I also suffer from anxiety myself, though thankfully it is not as debilitating as it once was, and doesn't stop me enjoying a fulfilling life, these days, at the age of fifty. Although I haven't had an acute anxiety attack for many decades, my symptoms used to include terrifying experiences like sleep paralysis, where I would frequently wake up, and be unable to move or speak, with a fear that some impending doom was about to befall me, and I was powerless to do anything about it. It was a miserable time to live through and has left me with a fear that this could return at any time, although statistically, that's highly unlikely. But still, our deepest, most animalistic fears are embedded from childhood, babyhood perhaps, and logic and reasoning do little to take away anxiety about trauma reoccuring.
A greater understanding of anxiety, how common it is - for most of us suffer with some degree of anxiety from time to time - and where it comes from, and what is actually happening to the body during these frightening episodes, helped me to learn strategies for managing my emotions, when I became aware I was starting to feel anxious. The more I managed the anxiety, the less afraid I became and the greater my confidence grew, to the degree where I even write about anxiety in blogs and novels, which I publish, fully aware that someone might dislike what I have written and attack me for it. I guess I've reached a point where my level of self-acceptance is such that my respect for myself, is greater than the respect I might gain or lose from others.
There have been times when the anxiety disappeared almost completely, and this happened whenever I found myself settled, in a secure and permanent relationship.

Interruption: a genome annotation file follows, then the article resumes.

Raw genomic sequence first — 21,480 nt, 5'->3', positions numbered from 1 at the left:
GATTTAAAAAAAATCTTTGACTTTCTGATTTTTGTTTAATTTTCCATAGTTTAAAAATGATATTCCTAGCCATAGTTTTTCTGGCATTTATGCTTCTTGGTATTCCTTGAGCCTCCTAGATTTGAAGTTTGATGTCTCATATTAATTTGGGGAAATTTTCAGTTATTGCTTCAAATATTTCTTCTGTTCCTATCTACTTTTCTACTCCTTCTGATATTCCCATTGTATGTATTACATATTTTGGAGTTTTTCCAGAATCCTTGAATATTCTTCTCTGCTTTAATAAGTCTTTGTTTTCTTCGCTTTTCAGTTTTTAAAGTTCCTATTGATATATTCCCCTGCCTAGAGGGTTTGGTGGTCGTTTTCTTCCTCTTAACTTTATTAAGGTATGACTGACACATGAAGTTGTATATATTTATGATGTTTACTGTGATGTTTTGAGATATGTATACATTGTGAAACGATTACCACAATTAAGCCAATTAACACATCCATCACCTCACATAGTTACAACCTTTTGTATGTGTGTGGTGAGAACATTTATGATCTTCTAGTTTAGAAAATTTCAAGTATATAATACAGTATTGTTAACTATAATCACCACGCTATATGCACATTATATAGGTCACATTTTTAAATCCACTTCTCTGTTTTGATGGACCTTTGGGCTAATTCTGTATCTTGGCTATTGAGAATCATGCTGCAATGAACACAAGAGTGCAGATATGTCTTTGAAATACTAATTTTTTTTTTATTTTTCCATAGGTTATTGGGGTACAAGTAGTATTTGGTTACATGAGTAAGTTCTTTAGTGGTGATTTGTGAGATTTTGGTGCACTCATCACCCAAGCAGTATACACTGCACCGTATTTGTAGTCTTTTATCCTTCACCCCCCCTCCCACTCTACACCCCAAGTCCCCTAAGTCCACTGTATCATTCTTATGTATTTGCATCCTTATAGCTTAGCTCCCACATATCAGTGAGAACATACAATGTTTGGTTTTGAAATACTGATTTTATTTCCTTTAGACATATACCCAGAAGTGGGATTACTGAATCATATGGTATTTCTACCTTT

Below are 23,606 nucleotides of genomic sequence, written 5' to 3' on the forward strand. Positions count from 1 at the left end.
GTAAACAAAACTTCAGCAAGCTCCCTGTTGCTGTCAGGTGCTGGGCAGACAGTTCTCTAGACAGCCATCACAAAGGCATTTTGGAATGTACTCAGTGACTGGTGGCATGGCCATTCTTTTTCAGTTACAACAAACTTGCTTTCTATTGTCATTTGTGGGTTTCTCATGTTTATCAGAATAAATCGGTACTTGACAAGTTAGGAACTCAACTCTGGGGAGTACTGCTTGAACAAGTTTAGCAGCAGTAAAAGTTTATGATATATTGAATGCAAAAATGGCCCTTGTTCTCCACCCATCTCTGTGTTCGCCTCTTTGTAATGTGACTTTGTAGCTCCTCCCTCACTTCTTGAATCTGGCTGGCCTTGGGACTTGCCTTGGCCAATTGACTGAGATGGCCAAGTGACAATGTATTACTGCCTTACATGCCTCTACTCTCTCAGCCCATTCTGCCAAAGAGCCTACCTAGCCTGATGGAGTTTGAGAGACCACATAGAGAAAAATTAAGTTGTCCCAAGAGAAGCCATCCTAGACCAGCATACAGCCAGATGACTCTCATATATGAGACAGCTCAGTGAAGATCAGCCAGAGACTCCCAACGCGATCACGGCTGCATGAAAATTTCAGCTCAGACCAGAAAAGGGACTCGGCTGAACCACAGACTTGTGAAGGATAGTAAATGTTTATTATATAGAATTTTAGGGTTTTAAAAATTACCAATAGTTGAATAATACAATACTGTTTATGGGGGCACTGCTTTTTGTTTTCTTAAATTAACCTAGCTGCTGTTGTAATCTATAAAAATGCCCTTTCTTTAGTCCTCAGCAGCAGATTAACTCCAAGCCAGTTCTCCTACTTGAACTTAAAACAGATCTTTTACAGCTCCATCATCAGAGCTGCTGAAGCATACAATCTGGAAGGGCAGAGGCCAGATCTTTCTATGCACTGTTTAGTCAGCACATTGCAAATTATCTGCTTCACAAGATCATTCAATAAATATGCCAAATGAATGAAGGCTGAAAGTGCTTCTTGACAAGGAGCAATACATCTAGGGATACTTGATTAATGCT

For me, the early stages of a relationship are not simply exciting, they're also plagued with feelings of uncertainty, as I try to work out if I can really trust this person I'm investing my emotions in, after all, like any other parent, I have my children's happiness and security to consider and prioritise too. Boyfriends who couldn't empathise with my concerns, and had a more easy come, easy go attitude to love, never lasted long with me, and by the time I was forty, I got good at recognising the warning signs and keeping those guys at bay. But even the secure, long term relationships had a habit of failing over time, and then of course, the feelings of anxiety returned.
These days, I don't need medication, or therapy. I'm remarkably happy, given the dreadful times we're living in. But it's important we keep talking about the full spectrum of stress and anxiety and depression, because so many of us would benefit from a deeper understanding and more compassion from society.